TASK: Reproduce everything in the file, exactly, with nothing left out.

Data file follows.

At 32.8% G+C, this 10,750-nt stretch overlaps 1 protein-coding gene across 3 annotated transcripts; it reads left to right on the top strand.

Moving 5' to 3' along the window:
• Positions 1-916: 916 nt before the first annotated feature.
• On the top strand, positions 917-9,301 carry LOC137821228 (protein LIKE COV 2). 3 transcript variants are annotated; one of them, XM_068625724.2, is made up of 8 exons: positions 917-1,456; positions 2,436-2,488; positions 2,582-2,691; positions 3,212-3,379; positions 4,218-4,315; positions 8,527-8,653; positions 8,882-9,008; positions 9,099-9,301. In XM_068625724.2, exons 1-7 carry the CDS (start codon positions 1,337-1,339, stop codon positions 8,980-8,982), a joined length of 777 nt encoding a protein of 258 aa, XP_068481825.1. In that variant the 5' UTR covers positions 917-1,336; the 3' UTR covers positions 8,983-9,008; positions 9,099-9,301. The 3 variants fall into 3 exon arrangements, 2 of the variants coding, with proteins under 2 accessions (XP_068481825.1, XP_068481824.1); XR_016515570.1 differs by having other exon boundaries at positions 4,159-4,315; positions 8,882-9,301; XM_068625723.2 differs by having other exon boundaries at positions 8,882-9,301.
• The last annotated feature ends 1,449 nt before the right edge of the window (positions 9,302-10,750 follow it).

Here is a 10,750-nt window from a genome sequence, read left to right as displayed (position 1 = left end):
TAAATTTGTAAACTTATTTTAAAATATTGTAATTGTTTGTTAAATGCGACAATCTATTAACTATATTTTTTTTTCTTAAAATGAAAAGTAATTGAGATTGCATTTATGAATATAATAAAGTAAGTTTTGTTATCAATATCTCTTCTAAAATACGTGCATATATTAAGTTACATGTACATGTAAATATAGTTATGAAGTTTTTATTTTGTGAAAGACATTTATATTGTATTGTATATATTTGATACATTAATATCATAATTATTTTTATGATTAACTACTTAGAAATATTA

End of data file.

At 32.8% G+C, this 10,750-nt stretch overlaps 1 protein-coding gene across 3 annotated transcripts; it reads left to right on the top strand.

Moving 5' to 3' along the window:
• Positions 1-916: 916 nt before the first annotated feature.
• On the top strand, positions 917-9,301 carry LOC137821228 (protein LIKE COV 2). 3 transcript variants are annotated; one of them, XM_068625724.2, is made up of 8 exons: positions 917-1,456; positions 2,436-2,488; positions 2,582-2,691; positions 3,212-3,379; positions 4,218-4,315; positions 8,527-8,653; positions 8,882-9,008; positions 9,099-9,301. In XM_068625724.2, exons 1-7 carry the CDS (start codon positions 1,337-1,339, stop codon positions 8,980-8,982), a joined length of 777 nt encoding a protein of 258 aa, XP_068481825.1. In that variant the 5' UTR covers positions 917-1,336; the 3' UTR covers positions 8,983-9,008; positions 9,099-9,301. The 3 variants fall into 3 exon arrangements, 2 of the variants coding, with proteins under 2 accessions (XP_068481825.1, XP_068481824.1); XR_016515570.1 differs by having other exon boundaries at positions 4,159-4,315; positions 8,882-9,301; XM_068625723.2 differs by having other exon boundaries at positions 8,882-9,301.
• The last annotated feature ends 1,449 nt before the right edge of the window (positions 9,302-10,750 follow it).

Here is a 10,750-nt window from a genome sequence, read left to right as displayed (position 1 = left end):
TAAATTTGTAAACTTATTTTAAAATATTGTAATTGTTTGTTAAATGCGACAATCTATTAACTATATTTTTTTTTCTTAAAATGAAAAGTAATTGAGATTGCATTTATGAATATAATAAAGTAAGTTTTGTTATCAATATCTCTTCTAAAATACGTGCATATATTAAGTTACATGTACATGTAAATATAGTTATGAAGTTTTTATTTTGTGAAAGACATTTATATTGTATTGTATATATTTGATACATTAATATCATAATTATTTTTATGATTAACTACTTAGAAATATTA